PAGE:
CLARKSBURG – High school student Jacob Dennis could have chosen a brand-new car, but instead he wanted a truck the same make and model that his father drove at 18 years old.
The two of them restored the 1989 Ford truck, painted it black and added a Maryland flag to the tailgate.
On June 8, Dennis and teammates Patrick Shifflett and Cary Greene, also juniors, were in the flag-emblazoned, black truck driving in Damascus when it hit a tree.
At the school Saturday, more than 100 people attended the Jacob Dennis Foundation Car Show. Proceeds would go to the foundation, which will award $2,500 scholarships to three seniors this year, mother Trina Dennis said.
Friends said the car show was something Dennis would have liked.
"He would have been the first one here," said a friend, Clarksburg senior Ian Krishnan, age 18.
Trina Dennis said he used to attend car shows in the D.C. area, such as the Jimmy Cone Car Show.
She said her son would wash his truck every day.
Teammate Tye McCrary, 17, confirmed he frequently washed the truck and said Jacob sometimes would borrow his dad's truck, but he would wash that one before going out, too.
Dennis called the truck “Big Black.”
Teammates and friends said black trucks remind them of Jacob.
“It has to be Ford,” said Jacob’s friend Chris Calkins, a senior.
“If it’s not Ford, it’s not Jacob,” another friend, Nick Petrakes, said.
“Turbo,” Jacob would say, when driving his truck, according to McCrary.
Petrakes said Dennis later helped him with his own vehicle.
"Jacob was a big influence on me buying my truck," said Petrakes, also 18. "We worked together on it and stuff."
His father, Charlie Dennis, said Jacob was always interested in cars and trucks.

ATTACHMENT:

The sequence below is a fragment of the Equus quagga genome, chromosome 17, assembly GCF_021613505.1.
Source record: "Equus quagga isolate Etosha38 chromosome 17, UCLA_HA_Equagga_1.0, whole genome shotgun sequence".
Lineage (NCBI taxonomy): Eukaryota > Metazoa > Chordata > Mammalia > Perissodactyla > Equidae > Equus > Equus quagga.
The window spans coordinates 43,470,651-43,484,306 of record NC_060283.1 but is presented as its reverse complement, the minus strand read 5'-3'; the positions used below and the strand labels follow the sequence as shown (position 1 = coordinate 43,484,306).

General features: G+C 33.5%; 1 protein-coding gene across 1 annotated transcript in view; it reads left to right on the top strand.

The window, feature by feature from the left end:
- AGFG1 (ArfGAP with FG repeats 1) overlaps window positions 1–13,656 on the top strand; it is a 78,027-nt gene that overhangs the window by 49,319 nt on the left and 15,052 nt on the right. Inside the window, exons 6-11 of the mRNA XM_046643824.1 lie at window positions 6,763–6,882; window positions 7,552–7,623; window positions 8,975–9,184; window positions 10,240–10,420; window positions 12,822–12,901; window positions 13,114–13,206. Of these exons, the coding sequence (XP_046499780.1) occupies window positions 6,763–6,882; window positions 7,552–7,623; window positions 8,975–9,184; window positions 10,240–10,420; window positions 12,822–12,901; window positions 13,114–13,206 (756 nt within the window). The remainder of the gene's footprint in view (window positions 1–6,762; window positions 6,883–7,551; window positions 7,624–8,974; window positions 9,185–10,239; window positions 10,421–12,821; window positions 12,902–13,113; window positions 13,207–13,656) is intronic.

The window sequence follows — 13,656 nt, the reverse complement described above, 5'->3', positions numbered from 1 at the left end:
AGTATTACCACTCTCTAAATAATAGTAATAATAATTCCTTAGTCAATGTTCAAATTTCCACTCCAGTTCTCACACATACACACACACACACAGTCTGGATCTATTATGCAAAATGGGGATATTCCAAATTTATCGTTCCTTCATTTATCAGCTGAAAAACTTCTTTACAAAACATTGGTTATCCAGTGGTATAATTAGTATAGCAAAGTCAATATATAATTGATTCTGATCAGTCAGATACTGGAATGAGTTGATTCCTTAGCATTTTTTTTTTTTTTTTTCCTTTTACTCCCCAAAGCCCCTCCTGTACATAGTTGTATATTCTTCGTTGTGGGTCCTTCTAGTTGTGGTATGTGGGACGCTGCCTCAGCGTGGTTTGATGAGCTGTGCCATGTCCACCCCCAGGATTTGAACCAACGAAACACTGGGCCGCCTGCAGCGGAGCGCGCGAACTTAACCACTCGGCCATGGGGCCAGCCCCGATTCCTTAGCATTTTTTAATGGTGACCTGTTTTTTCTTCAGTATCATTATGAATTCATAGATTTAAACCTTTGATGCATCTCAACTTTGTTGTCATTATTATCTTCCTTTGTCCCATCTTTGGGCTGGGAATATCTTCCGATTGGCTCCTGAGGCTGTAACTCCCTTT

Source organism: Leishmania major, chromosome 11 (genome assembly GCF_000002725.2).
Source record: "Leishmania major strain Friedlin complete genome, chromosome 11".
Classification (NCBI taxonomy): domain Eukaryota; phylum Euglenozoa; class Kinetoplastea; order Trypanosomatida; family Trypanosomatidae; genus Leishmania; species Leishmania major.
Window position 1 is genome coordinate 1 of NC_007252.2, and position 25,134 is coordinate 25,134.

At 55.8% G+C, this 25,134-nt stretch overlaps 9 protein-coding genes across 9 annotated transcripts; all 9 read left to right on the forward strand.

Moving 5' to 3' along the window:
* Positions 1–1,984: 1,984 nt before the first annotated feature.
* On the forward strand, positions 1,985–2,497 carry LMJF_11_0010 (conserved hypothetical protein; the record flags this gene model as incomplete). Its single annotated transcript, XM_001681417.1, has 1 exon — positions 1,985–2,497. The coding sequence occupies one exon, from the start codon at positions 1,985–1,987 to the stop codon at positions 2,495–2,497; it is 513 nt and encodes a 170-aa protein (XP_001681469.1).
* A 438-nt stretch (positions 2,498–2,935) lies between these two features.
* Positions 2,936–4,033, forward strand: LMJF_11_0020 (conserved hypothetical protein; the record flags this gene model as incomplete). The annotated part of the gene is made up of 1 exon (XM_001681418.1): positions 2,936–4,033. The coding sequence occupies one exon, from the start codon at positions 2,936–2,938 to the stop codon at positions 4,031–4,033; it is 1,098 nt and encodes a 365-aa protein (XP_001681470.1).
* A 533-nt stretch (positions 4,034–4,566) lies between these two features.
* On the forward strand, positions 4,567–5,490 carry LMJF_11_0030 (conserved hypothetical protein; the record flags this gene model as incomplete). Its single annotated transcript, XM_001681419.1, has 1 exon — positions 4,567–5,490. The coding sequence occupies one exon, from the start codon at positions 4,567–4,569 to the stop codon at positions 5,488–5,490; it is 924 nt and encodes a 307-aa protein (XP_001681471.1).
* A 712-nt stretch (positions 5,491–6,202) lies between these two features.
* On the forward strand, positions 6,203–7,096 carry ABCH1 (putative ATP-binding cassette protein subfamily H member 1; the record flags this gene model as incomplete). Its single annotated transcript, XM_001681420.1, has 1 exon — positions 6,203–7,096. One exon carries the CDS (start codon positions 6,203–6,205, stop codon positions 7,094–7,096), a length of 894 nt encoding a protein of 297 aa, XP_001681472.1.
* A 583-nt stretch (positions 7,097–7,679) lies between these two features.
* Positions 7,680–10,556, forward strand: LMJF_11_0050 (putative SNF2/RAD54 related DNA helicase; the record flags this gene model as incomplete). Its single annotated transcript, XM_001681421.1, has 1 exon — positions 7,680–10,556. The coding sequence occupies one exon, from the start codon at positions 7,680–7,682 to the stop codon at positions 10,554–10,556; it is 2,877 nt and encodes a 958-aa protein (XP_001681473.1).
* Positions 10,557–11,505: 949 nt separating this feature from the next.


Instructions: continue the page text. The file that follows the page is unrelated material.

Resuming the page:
"He's a lot like his father. I can assure you on that," Charlie Dennis said Saturday.
Dennis said his son did some things to be like him.
“When we bought that truck, it was gray,” he said.
“‘Dad, I want one that’s exactly like yours,’” Dennis remembered him saying.
Jacob took an interest in his dad's gravel dump truck business, which he started in 1994. Charlie said he had intended to train Jacob in the business after graduation for three years, and then pass the company on to him.
"Now I don't know what I'm going to do."
He described their relationship as close.
"We were so close. We had so much going on, and at his time of death, I don't think a father and son could get any closer than we were.”
He removed his sunglasses to wipe a tear from his right eye and then put them back on.
"You know doing stuff like this, keeping his memory alive keeps me going, so that's why I do it," Dennis said.
One way students remembered him was that he was loud, especially during football games. Dennis was a member of the football team.
"Jacob and I got a sack,” McCrary said, "He was screaming because he was so excited."
Sometimes referees told Dennis to “tone down” his excitement, according to McCrary.
McCrary said Dennis’ death inspired him to self-improve.
"I still think about him every day,” McCrary said. “It makes me stronger.”
"Because of him I take more risks,” he added. “He was just a get-up-and-go kind of guy."
Another friend, Paul Clark, said he wants the memory of Jacob to continue to exist.
"We want him remembered for the good things," Paul said.
Jacob’s father, Charlie Dennis, wore a hat with the Ford logo to the event. But it wasn’t just any hat.
“This is his hat; Paul (Clark) got it for me,” Dennis said. “It was in the truck that morning, it was in the truck... when it happened.”
Dennis said talking about his son makes him emotional, but he doesn’t mind.
“Anytime I talk about my son, it doesn’t take much for me to cry,” Dennis said.
Police pronounced Dennis and Shifflett dead at the scene June 8; Greene died in a hospital June 9.
In addition to Dennis, Shifflett and Greene, the Coyotes had lost a fourth football team member, junior John DeReggi, the previous September when a train hit and killed him.
Krishnan and several of Dennis’ friends at the car show said they dedicated their senior seasons to the four teammates they lost. Krishnan said he was struck by the fallen players’ absence from the team, especially in the fall.
“We weren’t that good without them,” Krishnan said.